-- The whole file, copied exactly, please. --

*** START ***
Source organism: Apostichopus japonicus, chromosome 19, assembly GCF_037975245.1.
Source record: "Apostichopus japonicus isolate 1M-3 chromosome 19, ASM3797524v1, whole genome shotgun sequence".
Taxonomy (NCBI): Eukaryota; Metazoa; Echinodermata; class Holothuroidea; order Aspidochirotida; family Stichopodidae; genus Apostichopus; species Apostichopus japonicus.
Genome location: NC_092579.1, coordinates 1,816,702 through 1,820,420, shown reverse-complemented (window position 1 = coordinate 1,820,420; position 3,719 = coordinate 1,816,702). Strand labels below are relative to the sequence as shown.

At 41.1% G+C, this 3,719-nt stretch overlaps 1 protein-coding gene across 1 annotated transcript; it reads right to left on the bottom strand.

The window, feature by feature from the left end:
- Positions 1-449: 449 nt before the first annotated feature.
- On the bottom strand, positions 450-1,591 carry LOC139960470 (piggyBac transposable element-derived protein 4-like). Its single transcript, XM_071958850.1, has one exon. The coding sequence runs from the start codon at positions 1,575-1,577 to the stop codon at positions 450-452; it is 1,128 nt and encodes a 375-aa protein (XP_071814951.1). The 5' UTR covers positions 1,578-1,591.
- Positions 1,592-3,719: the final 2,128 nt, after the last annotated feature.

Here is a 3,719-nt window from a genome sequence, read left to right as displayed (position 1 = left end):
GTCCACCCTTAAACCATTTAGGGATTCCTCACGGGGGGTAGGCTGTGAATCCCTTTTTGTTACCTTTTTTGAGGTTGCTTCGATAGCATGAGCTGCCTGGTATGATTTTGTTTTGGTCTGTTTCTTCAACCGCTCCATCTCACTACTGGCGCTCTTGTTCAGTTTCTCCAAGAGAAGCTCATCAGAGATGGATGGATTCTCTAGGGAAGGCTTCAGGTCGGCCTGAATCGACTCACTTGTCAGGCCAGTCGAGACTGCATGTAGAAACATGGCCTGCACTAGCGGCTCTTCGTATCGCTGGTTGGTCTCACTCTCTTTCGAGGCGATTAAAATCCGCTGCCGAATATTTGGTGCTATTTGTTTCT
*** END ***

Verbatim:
Source organism: Apostichopus japonicus, chromosome 19, assembly GCF_037975245.1.
Source record: "Apostichopus japonicus isolate 1M-3 chromosome 19, ASM3797524v1, whole genome shotgun sequence".
Taxonomy (NCBI): Eukaryota; Metazoa; Echinodermata; class Holothuroidea; order Aspidochirotida; family Stichopodidae; genus Apostichopus; species Apostichopus japonicus.
Genome location: NC_092579.1, coordinates 1,816,702 through 1,820,420, shown reverse-complemented (window position 1 = coordinate 1,820,420; position 3,719 = coordinate 1,816,702). Strand labels below are relative to the sequence as shown.

At 41.1% G+C, this 3,719-nt stretch overlaps 1 protein-coding gene across 1 annotated transcript; it reads right to left on the bottom strand.

The window, feature by feature from the left end:
- Positions 1-449: 449 nt before the first annotated feature.
- On the bottom strand, positions 450-1,591 carry LOC139960470 (piggyBac transposable element-derived protein 4-like). Its single transcript, XM_071958850.1, has one exon. The coding sequence runs from the start codon at positions 1,575-1,577 to the stop codon at positions 450-452; it is 1,128 nt and encodes a 375-aa protein (XP_071814951.1). The 5' UTR covers positions 1,578-1,591.
- Positions 1,592-3,719: the final 2,128 nt, after the last annotated feature.

Here is a 3,719-nt window from a genome sequence, read left to right as displayed (position 1 = left end):
GTCCACCCTTAAACCATTTAGGGATTCCTCACGGGGGGTAGGCTGTGAATCCCTTTTTGTTACCTTTTTTGAGGTTGCTTCGATAGCATGAGCTGCCTGGTATGATTTTGTTTTGGTCTGTTTCTTCAACCGCTCCATCTCACTACTGGCGCTCTTGTTCAGTTTCTCCAAGAGAAGCTCATCAGAGATGGATGGATTCTCTAGGGAAGGCTTCAGGTCGGCCTGAATCGACTCACTTGTCAGGCCAGTCGAGACTGCATGTAGAAACATGGCCTGCACTAGCGGCTCTTCGTATCGCTGGTTGGTCTCACTCTCTTTCGAGGCGATTAAAATCCGCTGCCGAATATTTGGTGCTATTTGTTTCT